Customized Login Screens

Our Android documentation contains guides for both basic and advanced use cases. You can find the source code for ParseLoginUI at our GitHub repository. Try it out and let us know what you think!

Stanley Wang
June 25, 2014

dvara: A Mongo Proxy

We wrote dvara, a connection pooling proxy for mongo, to solve an immediate problem we were facing. We were running into the connection limits on some of our replica sets. Mongo through 2.4 had a max-max conn limit of 20,000. As the number of our application servers grew, the number of concurrent active connections to our replica sets grew. Mongo 2.6 removed this limit, but it was unfortunately not ready at that time (we’re still testing it and haven’t upgraded to it yet). Even if it were ready, the cost per connection is 1MB, which takes away precious memory otherwise used by the database. A sharded cluster with mongos as the proxy was another path we considered. Enabling sharding may have helped, but that change would spill over into our application logic and we use at least some of the restricted features. We are experimenting with sharded replica sets in our environment, and from our experience we weren’t confident they would actually help with our connection limit problem. So we set out on what seemed like an ambitious, and in my mind, a difficult goal of building a connection pooling proxy for mongod.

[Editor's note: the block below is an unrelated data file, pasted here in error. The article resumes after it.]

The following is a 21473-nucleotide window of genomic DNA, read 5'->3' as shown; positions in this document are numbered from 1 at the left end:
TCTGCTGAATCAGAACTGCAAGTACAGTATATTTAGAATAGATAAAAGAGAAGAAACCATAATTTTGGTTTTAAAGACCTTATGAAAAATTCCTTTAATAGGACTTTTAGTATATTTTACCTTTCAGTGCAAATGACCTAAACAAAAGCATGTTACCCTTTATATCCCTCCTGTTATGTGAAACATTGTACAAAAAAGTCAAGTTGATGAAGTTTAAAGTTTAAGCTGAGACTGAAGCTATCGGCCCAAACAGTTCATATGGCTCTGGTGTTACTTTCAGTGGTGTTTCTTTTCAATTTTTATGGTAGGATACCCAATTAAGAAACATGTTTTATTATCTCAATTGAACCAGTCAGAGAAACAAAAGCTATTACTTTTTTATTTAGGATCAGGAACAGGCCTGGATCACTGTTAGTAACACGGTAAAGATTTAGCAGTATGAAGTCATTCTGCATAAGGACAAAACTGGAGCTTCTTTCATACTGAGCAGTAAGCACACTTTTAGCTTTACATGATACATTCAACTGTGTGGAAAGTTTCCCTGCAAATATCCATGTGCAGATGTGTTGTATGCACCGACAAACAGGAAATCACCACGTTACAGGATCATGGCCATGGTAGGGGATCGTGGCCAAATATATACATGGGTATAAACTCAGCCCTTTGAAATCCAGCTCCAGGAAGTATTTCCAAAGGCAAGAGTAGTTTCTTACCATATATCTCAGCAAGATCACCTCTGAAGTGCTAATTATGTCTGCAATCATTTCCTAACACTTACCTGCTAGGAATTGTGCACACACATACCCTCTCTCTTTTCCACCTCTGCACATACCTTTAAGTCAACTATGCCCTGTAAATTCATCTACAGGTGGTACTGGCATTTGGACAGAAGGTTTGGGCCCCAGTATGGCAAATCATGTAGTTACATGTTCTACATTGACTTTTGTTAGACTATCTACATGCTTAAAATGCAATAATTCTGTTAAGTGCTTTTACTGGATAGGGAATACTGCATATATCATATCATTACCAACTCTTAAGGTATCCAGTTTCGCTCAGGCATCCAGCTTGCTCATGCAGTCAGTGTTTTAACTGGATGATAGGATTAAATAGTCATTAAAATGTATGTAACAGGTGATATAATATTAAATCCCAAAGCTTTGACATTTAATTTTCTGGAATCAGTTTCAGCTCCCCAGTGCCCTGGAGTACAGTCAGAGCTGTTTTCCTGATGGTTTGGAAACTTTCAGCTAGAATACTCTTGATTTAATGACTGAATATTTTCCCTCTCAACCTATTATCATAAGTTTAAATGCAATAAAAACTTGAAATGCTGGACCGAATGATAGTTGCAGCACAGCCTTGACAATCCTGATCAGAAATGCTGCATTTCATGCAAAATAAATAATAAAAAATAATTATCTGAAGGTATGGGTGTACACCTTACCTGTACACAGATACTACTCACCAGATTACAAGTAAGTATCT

Down to the Wire

We started off with a simple proof of concept, working backwards from legacy wire protocol documentation. We got it far enough to serve basic read/write queries in a few weeks. We attribute the speed at which we got the prototype working to using Go to build it. Go allowed us to write easy to follow code, and yet not pay the cost of a thread per connection, or the alternative of having to write callbacks or some other form of manually managed asynchronous network IO logic. Additionally, while our proxy prefers to not look at the bytes flowing through or decode the BSON for performance reasons, Gustavo Niemeyer‘s excellent mgo driver, along with its bson library made it trivial for us to introspect and mutate the traffic we needed to. The first of these cases was the isMaster and the replSetGetStatus commands. These command return the member/host information the client uses to decide who to connect and talk to. We need to replace the real host/ports with the proxy host/ports.